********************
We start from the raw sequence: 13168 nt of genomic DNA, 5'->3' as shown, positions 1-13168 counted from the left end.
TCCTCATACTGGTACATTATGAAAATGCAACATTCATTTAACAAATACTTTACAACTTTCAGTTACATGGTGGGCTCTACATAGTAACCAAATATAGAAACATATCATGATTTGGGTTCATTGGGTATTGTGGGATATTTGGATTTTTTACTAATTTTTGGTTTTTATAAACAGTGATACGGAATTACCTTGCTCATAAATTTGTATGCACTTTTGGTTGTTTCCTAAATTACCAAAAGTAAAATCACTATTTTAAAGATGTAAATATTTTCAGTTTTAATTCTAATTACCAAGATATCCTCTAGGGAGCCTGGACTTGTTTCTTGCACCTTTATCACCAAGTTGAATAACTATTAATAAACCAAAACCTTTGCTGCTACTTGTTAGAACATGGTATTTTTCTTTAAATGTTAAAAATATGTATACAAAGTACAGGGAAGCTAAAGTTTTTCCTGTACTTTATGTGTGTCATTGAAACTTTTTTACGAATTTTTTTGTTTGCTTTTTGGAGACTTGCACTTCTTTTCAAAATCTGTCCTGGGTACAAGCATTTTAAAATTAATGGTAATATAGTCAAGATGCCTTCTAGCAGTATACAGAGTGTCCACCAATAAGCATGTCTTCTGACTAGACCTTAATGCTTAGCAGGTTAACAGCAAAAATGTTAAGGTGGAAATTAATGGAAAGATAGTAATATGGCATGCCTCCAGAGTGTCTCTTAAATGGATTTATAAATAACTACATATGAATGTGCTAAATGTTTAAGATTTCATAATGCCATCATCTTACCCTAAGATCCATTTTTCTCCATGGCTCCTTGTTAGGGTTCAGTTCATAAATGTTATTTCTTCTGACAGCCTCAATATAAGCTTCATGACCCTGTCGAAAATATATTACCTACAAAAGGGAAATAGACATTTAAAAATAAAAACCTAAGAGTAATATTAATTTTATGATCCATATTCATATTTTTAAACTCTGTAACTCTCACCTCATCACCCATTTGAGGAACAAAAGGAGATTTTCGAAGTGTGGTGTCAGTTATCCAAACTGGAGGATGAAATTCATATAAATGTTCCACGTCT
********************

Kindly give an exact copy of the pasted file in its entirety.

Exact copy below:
We start from the raw sequence: 13168 nt of genomic DNA, 5'->3' as shown, positions 1-13168 counted from the left end.
TCCTCATACTGGTACATTATGAAAATGCAACATTCATTTAACAAATACTTTACAACTTTCAGTTACATGGTGGGCTCTACATAGTAACCAAATATAGAAACATATCATGATTTGGGTTCATTGGGTATTGTGGGATATTTGGATTTTTTACTAATTTTTGGTTTTTATAAACAGTGATACGGAATTACCTTGCTCATAAATTTGTATGCACTTTTGGTTGTTTCCTAAATTACCAAAAGTAAAATCACTATTTTAAAGATGTAAATATTTTCAGTTTTAATTCTAATTACCAAGATATCCTCTAGGGAGCCTGGACTTGTTTCTTGCACCTTTATCACCAAGTTGAATAACTATTAATAAACCAAAACCTTTGCTGCTACTTGTTAGAACATGGTATTTTTCTTTAAATGTTAAAAATATGTATACAAAGTACAGGGAAGCTAAAGTTTTTCCTGTACTTTATGTGTGTCATTGAAACTTTTTTACGAATTTTTTTGTTTGCTTTTTGGAGACTTGCACTTCTTTTCAAAATCTGTCCTGGGTACAAGCATTTTAAAATTAATGGTAATATAGTCAAGATGCCTTCTAGCAGTATACAGAGTGTCCACCAATAAGCATGTCTTCTGACTAGACCTTAATGCTTAGCAGGTTAACAGCAAAAATGTTAAGGTGGAAATTAATGGAAAGATAGTAATATGGCATGCCTCCAGAGTGTCTCTTAAATGGATTTATAAATAACTACATATGAATGTGCTAAATGTTTAAGATTTCATAATGCCATCATCTTACCCTAAGATCCATTTTTCTCCATGGCTCCTTGTTAGGGTTCAGTTCATAAATGTTATTTCTTCTGACAGCCTCAATATAAGCTTCATGACCCTGTCGAAAATATATTACCTACAAAAGGGAAATAGACATTTAAAAATAAAAACCTAAGAGTAATATTAATTTTATGATCCATATTCATATTTTTAAACTCTGTAACTCTCACCTCATCACCCATTTGAGGAACAAAAGGAGATTTTCGAAGTGTGGTGTCAGTTATCCAAACTGGAGGATGAAATTCATATAAATGTTCCACGTCT